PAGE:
Rich Ben

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Ben Rich

Benjamin Robert Rich (June 18, 1925 – January 5, 1995) was the second Director of Lockheed's Skunk Works from 1975 to 1991, succeeding its founder, Kelly Johnson. Regarded as the "father of stealth,"[1] Rich was responsible for leading the development of the F-117, the first production stealth aircraft. He also worked on the F-104, U-2, A-12, SR-71, and F-22, among others. He is the author of Skunk Works: A Personal Memoir of My Years of Lockheed.


Early in life

Rich was born in Manila in the Philippines, one of the five children of British lumber mill superintendent Isidore Rich and his French wife, Annie, the daughter of one of his paternal grandfather's Jewish customers who resided in Alexandria, Egypt. The Rich family was one of the first Jewish families to settle in Manila. Having fled the Philippines just weeks before the Japanese attack on Pearl Harbor, they moved to the United States in 1942, where Rich became a naturalized US citizen. He worked (with his father) in a Los Angeles, California machine shop during World War II, and studied at the city's Hamilton High School. After the war he started his college education when he was 21, majoring in mechanical engineering at UC Berkeley, followed by a master's degree in aeronautical engineering at UCLA, instead of in the medical field as he originally planned.[2]


Upon graduation Rich was hired by Lockheed as a thermodynamicist. There he worked on a variety of projects - he was awarded a patent for designing a nichrome heating system which prevented Navy patrol plane crew members' penises from freezing to their urine elimination pipes. He designed inlet ducts for the F-104 Starfighter, the C-130 transport aircraft, and the F-90 fighter.

The Skunk Works

In December 1954 Rich was transferred to the Skunk Works, the secret research and development section run by Lockheed's Chief Engineer, Clarence "Kelly" Johnson. There he designed the inlet ducts for the U-2 spy plane, then next led the effort to design and build a large-scale hydrogen liquefaction plant for project Suntan, a proposed hydrogen-powered supersonic very high-altitude aircraft meant to replace the U-2. After Suntan was canceled, hydrogen proving to be impractical for a number of reasons, Rich became propulsion systems program manager for the U-2's successors, the A-12 and the SR-71 Blackbird. Rich was chief aerodynamicist for the projects, designer of the complex translating shock cones inlet design, air conditioning and heat management systems, and the specification of the aircraft's black skin coatings which optimized heat dissipation of their tremendous aerodynamic heating as well as incorporating materials to reduce radar signature – the aircraft incorporated a number of features of what would later be referred to as low observables or stealth technology. Later, as Johnson's successor as leader of the Skunk Works, Rich championed and directed the early experimental prototypes of stealth technology and led the development of the F-117 stealth fighter.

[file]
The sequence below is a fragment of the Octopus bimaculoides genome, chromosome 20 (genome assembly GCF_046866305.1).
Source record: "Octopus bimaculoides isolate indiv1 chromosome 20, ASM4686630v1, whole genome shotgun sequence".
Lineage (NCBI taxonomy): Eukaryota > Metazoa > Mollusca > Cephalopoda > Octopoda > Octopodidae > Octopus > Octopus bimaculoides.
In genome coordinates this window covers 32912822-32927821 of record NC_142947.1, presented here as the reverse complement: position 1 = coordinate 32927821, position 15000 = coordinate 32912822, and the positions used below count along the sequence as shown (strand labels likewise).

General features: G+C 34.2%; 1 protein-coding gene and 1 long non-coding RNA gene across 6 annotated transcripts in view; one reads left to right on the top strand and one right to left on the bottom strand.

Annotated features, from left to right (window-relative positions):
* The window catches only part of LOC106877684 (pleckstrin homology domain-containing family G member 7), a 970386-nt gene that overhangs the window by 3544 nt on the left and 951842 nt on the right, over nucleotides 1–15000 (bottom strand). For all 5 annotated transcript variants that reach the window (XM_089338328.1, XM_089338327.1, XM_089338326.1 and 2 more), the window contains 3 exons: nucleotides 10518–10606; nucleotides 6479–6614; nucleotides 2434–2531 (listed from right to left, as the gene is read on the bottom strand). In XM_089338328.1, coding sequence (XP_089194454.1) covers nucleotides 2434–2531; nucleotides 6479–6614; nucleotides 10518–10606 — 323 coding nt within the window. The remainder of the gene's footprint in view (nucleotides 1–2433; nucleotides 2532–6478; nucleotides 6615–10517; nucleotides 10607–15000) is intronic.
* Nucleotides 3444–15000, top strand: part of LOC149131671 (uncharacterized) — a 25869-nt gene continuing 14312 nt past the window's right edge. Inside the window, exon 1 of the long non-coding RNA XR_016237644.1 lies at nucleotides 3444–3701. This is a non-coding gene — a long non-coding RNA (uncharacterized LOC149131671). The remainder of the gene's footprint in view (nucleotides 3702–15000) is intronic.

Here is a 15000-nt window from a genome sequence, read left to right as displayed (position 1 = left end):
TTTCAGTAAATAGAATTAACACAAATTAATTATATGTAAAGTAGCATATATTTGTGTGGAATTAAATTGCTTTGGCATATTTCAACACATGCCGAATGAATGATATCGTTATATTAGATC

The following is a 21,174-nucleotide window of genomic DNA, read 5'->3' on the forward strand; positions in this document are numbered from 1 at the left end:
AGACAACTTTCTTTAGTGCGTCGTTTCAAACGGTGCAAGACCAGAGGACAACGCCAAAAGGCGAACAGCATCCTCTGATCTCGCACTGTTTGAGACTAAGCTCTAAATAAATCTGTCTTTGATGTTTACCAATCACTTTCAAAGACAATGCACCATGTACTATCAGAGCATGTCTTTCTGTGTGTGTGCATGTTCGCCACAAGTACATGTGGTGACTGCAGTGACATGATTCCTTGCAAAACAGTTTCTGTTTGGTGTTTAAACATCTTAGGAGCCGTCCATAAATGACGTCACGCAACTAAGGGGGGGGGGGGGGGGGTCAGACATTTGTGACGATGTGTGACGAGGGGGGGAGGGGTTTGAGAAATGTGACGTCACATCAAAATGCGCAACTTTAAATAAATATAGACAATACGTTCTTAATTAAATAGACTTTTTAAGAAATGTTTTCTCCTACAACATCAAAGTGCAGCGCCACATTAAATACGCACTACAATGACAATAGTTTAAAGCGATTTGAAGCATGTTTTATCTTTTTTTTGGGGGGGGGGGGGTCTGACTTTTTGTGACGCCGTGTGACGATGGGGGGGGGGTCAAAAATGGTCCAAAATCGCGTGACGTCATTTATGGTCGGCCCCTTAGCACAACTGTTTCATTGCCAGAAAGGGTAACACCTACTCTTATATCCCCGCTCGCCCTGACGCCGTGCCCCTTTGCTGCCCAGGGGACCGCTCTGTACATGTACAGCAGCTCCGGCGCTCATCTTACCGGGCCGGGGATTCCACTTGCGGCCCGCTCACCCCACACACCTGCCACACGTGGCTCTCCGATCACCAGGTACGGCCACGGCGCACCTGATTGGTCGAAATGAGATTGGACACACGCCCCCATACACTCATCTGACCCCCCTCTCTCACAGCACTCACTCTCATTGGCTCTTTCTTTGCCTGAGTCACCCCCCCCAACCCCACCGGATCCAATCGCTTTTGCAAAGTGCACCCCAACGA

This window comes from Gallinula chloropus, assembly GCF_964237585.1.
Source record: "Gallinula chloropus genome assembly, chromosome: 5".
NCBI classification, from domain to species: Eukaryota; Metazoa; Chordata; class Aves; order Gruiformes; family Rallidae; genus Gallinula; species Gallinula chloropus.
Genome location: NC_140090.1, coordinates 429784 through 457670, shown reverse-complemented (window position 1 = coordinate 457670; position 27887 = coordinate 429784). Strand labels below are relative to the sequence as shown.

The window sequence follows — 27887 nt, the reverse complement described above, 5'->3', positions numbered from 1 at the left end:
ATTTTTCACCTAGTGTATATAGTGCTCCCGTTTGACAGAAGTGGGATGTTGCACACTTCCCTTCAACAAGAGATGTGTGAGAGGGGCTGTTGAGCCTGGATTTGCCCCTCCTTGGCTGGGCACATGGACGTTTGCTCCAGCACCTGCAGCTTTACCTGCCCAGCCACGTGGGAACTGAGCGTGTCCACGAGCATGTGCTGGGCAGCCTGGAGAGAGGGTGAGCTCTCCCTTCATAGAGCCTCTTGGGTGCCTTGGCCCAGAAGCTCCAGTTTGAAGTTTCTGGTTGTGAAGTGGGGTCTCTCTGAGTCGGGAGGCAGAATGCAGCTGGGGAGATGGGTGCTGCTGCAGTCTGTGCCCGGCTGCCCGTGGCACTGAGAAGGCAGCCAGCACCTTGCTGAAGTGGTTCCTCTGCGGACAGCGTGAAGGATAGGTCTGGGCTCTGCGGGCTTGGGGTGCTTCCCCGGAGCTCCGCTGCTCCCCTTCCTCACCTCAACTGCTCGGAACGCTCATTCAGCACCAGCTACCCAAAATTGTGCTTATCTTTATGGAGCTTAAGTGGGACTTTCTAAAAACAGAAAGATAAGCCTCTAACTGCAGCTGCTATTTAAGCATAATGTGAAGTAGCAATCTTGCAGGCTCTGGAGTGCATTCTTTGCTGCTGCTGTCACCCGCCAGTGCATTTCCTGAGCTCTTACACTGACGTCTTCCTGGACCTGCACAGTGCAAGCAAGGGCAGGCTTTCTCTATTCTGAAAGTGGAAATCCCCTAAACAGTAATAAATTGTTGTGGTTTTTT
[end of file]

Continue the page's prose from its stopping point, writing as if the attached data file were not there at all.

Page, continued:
A member of the National Academy of Engineering, he won numerous awards during his career, including the Collier Trophy. In 2005 he was inducted into the National Aviation Hall of Fame. In January 1981, he received the Department of Defense Medal for Distinguished Public Service for his work on the then-still-classified stealth airplane, in a secret ceremony in the office of then-Secretary of Defense Harold Brown.[3] He was allowed to show the medal to his two children, Karen and Michael, but was not allowed to tell them why he had received it.[4]


In 1950, he married the former Faye Mayer, a fashion model, who died in 1980. In 1982, he married Hilda Elliot. He died of cancer in Ventura, California, on January 5, 1995. His son, Michael, is an executive with the RAND Corporation and his daughter, Karen, is a botanist.

Selected aircraft


  1. Congressional Record--Senate, January 17, 1995, page S962 (Statement of Senator Robert Dole)
  3. Template:Cite book
  4. Skunk Works (paperback edition), ISBN 0-316-74300-3, p. 73.


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